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Durability for all types of flooring depends on foot traffic intensity, the amount
of moisture the product is exposed to and your adherence to the manufacturer’s care and maintenance guidelines. Laminate is harder than natural wood, making it highly resistant to fading,
staining and moisture damage. However, damaged pieces need to be completely replaced, which can become a problem if the product has been discontinued and you didn’t buy extra planks. The expected
lifespan of a laminate floor is 20 to 25 years.
If longevity is your main concern, then solid wood flooring is the best option. Depending on how well it is cared for, hardwood floors can last for many decades. The durability depends on the species of the tree. Hickory, oak and cherry are hardier than soft Douglas Fir, which dents easily. The finish and frequency of staining also impacts how long the planks last. With some varieties of hardwood floors, like those with oiled or wire brushed finishes, minor scratches and dents will seamlessly blend with the current look, adding to the unique appearance and depth of the texture.
On average, hardwood floors are sanded every 10 to 20 years and can withstand up to seven refinishes. An engineered hardwood floor has a comparable lifespan but is more difficult to repair over time. You can typically only sand it twice before the veneer wears too thin. Global Alliance’s products come with a warranty to ensure that they last the test of time. Click on the variety you like to find out more.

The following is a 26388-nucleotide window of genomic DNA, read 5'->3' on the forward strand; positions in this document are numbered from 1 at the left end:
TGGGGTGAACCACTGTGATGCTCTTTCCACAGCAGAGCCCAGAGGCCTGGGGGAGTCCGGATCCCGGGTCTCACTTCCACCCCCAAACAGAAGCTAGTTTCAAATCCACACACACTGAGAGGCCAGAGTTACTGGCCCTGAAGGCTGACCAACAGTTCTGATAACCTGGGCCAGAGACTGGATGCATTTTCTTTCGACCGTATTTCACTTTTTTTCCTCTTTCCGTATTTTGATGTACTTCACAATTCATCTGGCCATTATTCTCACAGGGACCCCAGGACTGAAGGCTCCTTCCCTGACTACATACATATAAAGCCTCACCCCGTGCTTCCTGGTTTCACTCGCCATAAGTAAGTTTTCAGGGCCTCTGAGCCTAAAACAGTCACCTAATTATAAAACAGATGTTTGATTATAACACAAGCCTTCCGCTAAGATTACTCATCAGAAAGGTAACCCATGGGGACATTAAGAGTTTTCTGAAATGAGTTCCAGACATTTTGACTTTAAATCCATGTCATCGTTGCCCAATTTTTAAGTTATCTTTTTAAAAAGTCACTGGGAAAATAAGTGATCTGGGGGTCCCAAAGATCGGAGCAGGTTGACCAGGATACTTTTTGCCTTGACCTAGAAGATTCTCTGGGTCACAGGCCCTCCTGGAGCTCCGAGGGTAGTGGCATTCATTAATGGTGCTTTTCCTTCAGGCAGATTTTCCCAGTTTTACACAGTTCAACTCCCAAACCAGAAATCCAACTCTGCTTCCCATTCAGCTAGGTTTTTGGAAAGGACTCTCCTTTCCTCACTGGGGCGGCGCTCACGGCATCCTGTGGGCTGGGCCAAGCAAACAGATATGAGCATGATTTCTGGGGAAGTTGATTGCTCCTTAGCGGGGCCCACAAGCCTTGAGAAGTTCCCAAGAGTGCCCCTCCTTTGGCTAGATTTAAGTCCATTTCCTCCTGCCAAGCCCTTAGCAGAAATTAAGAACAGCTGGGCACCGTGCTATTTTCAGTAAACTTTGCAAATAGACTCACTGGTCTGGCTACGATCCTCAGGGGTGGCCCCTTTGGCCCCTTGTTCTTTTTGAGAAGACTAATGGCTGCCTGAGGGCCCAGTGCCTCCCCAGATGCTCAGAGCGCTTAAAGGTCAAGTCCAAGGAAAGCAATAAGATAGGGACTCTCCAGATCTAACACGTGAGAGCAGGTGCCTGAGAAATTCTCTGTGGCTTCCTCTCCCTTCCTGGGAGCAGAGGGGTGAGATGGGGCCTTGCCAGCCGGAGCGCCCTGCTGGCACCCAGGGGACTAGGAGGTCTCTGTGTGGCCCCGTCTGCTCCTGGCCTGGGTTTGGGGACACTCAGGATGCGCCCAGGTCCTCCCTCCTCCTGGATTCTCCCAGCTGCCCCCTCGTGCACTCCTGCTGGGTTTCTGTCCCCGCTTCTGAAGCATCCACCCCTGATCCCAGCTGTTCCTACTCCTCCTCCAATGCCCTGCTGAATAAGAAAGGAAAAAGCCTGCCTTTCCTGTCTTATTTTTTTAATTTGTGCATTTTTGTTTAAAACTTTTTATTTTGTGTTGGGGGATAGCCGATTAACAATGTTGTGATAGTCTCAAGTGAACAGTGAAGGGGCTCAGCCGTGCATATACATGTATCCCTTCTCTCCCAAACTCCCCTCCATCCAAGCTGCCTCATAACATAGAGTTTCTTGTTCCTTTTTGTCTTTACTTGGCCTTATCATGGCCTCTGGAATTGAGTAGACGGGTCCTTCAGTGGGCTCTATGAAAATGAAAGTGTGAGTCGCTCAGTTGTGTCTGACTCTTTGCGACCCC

When it comes to investing in new floors, you are faced with the choice between
laminate and wood flooring. Comparing the differences can be daunting at first, so here is a quick guide to the benefits and drawbacks of each type:
Simply, laminate flooring is a synthetic product that looks like real wood due to the textual image that is imprinted on the top layer. The core layer consists of tightly compressed fiberboard material and melamine resin. There are many types of laminate floors, ranging from inexpensive to higher-end wood-textured grains that are difficult to discern from the real thing. Often referred to as a floating floor system, the surface of laminate is more durable, scratch resistant and easier to clean. However, once it is damaged, it becomes more difficult to repair. While it is considerably cheaper than wood flooring, it does not add as much value to your home.
Solid hardwood flooring is made up of long wood planks that have been harvested from trees. Natural wood gives off a warmer vibe and has its own character quirks, but you pay more for this authenticity. While it is easier to damage, it can be refinished, so it ultimately lasts longer. There are numerous options within this category based on grading, traits, finishes, color and strength.
Durability can be increased and the price maximized by choosing engineered flooring. This modern option applies a sawn wood lamella finish to the top of several layers of high-quality plywood or high-density fiberboard. The thin veneer is more easily chipped and delaminated, and it can only be sanded once. However, it is more resistant to moisture and retains a comparable resale value to solid wood floors.
The Global Alliance showrooms are stocked with dozens of laminate, solid hardwood and engineered hardwood floor options as well as basic and premium underlay choices that carry a 50-year aging resistance. You can even find the perfect trim and moulding all in one convenient location!
There is no universal answer to this question since it ultimately depends on your
personal taste and how you want the flooring to look in your home. There is a notable difference between vinyl, laminate flooring and engineered hardwood. The pre-designed, imprinted patterns on the
laminate’s surface imitate the look of real wood, but the patterns repeat approximately every five boards. Each plank of real wood has its own unique texture variation of the wood grain so that
no two pieces look exactly alike. You will often need to mix different types of solid wood throughout your home due to the organic material's susceptibility to moisture. Laminate and engineered
wood gives you more options for creating a uniform look.